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Microsatellites in Historic and Ancient DNA

  1. Mimi Arandjelovic1,
  2. Olaf Thalmann2

Published Online: 15 JUN 2012

DOI: 10.1002/9780470015902.a0023631



How to Cite

Arandjelovic, M. and Thalmann, O. 2012. Microsatellites in Historic and Ancient DNA. eLS. .

Author Information

  1. 1

    Max Planck Institute for Evolutionary Anthropology, Department of Primatology, Leipzig, Germany

  2. 2

    University of Turku, Department of Biology, Vesilinnantie, Turku, Finland

Publication History

  1. Published Online: 15 JUN 2012


Owing to their high abundance in eukaryotic genomes, bisexual mode of inheritance and hyper-mutability, microsatellites have quickly developed into an invaluable tool in molecular and wildlife genetics. Despite their widespread application, microsatellites have only marginally been used in studies utilising ancient/historical materials. This is primarily because of the characteristics inherent to such materials, that is, a low abundance of autosomal deoxyribonucleic acid (DNA) and a high degree of degradation resulting in endogenous DNA of insufficient length for microsatellite amplification. The few studies that have combined microsatellites and historical materials have helped to uncover information otherwise irretrievable from contemporary materials. The last decade's advances in sequencing technologies are both foe and friend to future investigations utilising microsatellites and historical materials. Although sequencing genomes of extinct specimens has never been easier and attract a lot of attention, such projects might inadvertently identify novel microsatellite loci, a powerful prospective tool for population-wide assessments of past genetic variation.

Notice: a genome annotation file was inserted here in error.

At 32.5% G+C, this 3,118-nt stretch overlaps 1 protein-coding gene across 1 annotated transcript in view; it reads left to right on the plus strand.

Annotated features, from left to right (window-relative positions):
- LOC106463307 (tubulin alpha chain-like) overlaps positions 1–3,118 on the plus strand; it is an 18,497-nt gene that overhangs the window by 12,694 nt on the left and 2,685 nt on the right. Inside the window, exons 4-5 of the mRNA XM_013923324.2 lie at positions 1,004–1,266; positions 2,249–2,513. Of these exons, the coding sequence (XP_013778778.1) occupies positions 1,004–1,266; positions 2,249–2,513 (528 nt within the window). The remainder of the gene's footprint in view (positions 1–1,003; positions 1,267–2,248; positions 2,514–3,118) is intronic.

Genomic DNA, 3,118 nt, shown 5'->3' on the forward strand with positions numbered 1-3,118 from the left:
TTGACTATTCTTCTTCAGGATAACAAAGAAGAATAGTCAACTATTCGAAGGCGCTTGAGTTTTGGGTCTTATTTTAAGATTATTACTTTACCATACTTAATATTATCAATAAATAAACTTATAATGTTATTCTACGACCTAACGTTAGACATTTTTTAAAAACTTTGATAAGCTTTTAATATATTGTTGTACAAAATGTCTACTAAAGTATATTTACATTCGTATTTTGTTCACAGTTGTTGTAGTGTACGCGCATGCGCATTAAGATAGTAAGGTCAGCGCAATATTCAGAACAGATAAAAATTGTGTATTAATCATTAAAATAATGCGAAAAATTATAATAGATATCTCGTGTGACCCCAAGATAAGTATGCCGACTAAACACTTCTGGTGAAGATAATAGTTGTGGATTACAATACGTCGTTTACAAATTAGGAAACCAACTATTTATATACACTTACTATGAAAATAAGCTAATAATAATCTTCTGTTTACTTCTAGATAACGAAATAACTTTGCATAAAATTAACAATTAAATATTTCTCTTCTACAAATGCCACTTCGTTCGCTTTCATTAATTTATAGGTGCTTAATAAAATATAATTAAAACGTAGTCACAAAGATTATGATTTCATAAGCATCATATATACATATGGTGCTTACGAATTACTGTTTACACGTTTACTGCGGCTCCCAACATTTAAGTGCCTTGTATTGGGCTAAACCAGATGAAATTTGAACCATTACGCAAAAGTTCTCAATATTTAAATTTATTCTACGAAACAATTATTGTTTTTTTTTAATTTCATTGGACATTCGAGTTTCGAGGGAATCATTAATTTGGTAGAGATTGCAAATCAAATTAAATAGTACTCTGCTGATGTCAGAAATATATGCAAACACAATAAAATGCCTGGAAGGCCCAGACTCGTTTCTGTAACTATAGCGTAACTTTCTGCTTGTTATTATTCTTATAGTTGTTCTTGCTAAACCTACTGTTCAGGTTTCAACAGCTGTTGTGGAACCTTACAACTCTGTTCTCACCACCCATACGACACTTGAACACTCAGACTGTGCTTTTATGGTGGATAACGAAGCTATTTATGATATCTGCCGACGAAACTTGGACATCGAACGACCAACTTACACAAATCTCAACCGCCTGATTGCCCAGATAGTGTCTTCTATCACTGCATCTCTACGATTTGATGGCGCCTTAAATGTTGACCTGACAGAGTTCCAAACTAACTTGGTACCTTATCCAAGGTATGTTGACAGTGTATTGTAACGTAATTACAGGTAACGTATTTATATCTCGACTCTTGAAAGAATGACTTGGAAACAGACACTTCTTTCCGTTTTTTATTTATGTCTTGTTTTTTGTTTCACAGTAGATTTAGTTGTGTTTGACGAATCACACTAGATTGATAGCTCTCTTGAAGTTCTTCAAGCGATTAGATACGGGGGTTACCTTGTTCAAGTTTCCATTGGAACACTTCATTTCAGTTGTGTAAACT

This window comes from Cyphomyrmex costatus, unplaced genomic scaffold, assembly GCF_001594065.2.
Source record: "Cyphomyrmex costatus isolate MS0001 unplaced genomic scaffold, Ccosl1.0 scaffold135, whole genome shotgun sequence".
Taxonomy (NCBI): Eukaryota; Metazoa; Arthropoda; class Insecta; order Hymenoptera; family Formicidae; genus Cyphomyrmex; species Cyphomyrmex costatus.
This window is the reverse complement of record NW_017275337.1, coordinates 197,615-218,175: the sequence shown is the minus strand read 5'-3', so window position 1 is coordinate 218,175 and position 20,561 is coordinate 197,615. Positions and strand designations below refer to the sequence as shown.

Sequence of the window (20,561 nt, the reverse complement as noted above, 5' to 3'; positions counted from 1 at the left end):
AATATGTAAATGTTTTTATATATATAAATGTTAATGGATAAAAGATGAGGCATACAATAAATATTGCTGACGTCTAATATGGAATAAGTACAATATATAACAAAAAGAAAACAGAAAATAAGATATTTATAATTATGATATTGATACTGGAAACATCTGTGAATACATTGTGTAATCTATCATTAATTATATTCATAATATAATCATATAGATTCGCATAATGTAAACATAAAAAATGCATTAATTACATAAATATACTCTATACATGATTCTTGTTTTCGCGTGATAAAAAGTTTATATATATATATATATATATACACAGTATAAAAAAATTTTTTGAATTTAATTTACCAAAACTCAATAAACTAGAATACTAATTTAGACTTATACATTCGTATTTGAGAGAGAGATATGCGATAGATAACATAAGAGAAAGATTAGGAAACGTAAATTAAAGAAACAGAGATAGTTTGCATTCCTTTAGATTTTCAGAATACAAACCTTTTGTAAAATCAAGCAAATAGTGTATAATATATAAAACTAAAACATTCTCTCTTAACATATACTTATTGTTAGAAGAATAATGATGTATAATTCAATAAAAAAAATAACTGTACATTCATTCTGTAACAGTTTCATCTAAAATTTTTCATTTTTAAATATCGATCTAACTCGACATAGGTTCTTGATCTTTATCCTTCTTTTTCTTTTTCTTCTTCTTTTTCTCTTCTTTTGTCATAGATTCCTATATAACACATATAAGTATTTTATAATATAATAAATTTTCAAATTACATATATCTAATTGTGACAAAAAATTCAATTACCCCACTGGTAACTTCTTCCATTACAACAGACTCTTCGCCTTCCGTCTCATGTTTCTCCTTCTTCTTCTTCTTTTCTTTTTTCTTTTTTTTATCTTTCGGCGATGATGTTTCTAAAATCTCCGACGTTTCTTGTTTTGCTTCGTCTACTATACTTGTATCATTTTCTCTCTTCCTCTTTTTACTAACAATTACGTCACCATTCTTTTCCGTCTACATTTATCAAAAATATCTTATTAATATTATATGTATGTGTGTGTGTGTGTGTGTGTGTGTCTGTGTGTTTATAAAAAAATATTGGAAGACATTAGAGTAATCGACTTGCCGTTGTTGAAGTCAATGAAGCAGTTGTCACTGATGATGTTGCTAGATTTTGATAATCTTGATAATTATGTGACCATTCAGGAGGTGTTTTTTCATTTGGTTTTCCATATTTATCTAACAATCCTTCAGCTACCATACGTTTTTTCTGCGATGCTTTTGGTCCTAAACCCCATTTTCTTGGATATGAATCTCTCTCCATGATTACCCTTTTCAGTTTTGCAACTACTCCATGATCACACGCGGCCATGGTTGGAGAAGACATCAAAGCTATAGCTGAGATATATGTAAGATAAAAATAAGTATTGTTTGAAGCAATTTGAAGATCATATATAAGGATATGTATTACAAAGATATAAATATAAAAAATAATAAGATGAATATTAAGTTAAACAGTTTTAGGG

Key Concepts:

  • Owing to characteristics such as their omnipresence in eukaryotic genomes, high mutability, multiallele state and ease of typing, microsatellites have been a prominent marker in molecular ecology over the past 20 years.

  • The peculiarities of DNA obtained from historical and ancient specimens hamper the successful application of microsatellites to such sample materials.

  • Although not very numerous, studies that have combined microsatellites and historical materials have unravelled genetic variation otherwise lost in time.

  • Recent advances in sequencing techniques are helping to quickly discover new microsatellite loci and will potentially enable the time- and cost-effective generation of multilocus genotypes of the innumerable specimens hidden in natural history museums.


  • microsatellites;
  • historical DNA;
  • ancient DNA;
  • NGS;
  • population genetics;
  • demographic modelling